I cannot believe that it has already been 2 weeks that we have been here in Ecuador. I thought it felt as though I had been here forever, then someone mentioned to me that today is 2 weeks, and I gasped with shock. Time is flying here and our rigorous schedule always keeps me busy. This past week I went zip-lining in the mountains, visited a small village called Gualaceo and saw very intricate jewelry work, and saw some animals being fried on sticks that I never had any desire to see cooked. I also learned some new dance moves and unique medical practices.
Yesterday, we were supposed to have a short lecture on natural medicine after siesta. I expected this seminar to be short and most likely about how herbal teas and such are used here to help cure common ailments. Alas, I found myself uncontrollably intrigued for a good 3 hours. An Ecuadorian man, somewhat like a Shaman, came to share with us some medical practices unique to Ecuador. He chose three of our bravest students to come forward and he took an x-ray of their bodies. With an egg. He rubbed the egg (uncracked, mind you) in a circular motion all over their bodies while they faced the north. They also blew on the egg exactly four times. There was much talk of cardinal positions and the four elements during this process, after which he cracked the egg into a glass of water.
Other students were chosen to come forward and observe the egg. According to the Shaman, they usually took a fairly good reading and he would then continue by explaining where their pain may lie and why they had such pain.
Not only did he read their pain, he also had a way to fix it. First, each of the students came forward and faced the north (yet again with talk of the compass and the elements). He then proceeded to tightly grasp a wad of special plants and vigorously thwack their entire bodies with it, being careful to avoid tender areas (which alas, donot include the head or face). He poured the essence of these plants into their hands which they rubbed together, deeply inhaled, and then rubbed on their heads.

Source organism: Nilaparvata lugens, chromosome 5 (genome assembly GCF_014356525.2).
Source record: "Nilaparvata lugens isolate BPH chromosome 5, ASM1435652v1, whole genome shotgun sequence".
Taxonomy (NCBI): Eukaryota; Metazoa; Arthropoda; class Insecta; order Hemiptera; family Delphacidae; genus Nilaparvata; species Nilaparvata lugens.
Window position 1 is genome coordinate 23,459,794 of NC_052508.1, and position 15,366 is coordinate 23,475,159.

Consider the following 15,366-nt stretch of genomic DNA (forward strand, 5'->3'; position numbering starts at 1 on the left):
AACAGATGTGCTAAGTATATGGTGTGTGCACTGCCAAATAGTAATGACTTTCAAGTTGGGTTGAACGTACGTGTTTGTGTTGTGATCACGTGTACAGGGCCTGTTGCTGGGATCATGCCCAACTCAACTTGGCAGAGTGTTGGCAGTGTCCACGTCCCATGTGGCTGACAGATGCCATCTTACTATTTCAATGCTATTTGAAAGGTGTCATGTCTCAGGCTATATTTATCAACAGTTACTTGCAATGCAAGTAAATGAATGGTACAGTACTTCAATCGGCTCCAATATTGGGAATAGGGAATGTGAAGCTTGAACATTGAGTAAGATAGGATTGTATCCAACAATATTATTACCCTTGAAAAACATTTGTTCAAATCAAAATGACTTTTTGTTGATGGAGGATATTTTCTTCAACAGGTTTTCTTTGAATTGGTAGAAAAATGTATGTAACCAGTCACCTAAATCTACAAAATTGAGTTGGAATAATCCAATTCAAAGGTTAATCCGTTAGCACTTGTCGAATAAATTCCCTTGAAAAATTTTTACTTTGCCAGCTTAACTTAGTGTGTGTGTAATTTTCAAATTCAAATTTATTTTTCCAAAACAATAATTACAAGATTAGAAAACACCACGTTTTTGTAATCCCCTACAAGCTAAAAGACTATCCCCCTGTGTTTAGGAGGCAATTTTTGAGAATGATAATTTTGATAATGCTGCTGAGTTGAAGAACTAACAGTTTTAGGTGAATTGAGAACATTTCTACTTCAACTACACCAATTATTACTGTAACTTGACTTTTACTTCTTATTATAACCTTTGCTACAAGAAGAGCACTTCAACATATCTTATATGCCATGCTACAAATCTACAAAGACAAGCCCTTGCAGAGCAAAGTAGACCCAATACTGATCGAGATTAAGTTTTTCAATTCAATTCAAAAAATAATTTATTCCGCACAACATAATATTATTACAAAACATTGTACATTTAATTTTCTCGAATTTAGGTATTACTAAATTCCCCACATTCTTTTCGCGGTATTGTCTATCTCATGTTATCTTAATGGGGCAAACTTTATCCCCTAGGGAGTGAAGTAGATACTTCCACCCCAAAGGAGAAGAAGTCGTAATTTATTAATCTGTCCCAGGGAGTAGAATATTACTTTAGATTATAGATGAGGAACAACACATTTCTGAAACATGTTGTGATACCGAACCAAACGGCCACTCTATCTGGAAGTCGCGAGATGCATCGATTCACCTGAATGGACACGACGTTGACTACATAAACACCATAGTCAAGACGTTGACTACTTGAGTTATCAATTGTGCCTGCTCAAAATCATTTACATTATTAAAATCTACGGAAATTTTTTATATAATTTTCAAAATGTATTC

In turn, the Shaman swished this essence around in his mouth, lifted up their shirts, and spat the liquid on their exposed bellies. Needless to say, I was inconsolable. However, I spoke with one of the students after, and he admitted he did feel a bit healthier and refreshed.
I feel as though I have already had a years worth of experiences on this trip, yet only a couple of weeks have passed. I never knew that remedies such as those above mentioned even existed, nor did I realize that a stick with a 3 inch diameter could be fit through the length of a guinea pig´s body. I got to fly over the mountains of Peru on a zip-line like superman, and other students got to forge down a waterfall. It seems as though there is always something new and exciting to do here, unlike my hometown, where Flamingo Bingo is considered a Friday night thrill. This weekend we are traveling to Saraguro to experience some more natural medicine practices and learn more about the different communities that surround Cuenca. A few of my new friends from Bio have already warned me about the extreme hiking that this trip involves, so for those of you who are familiar with my advanced hiking skills, please do not forget to pray heavily for me.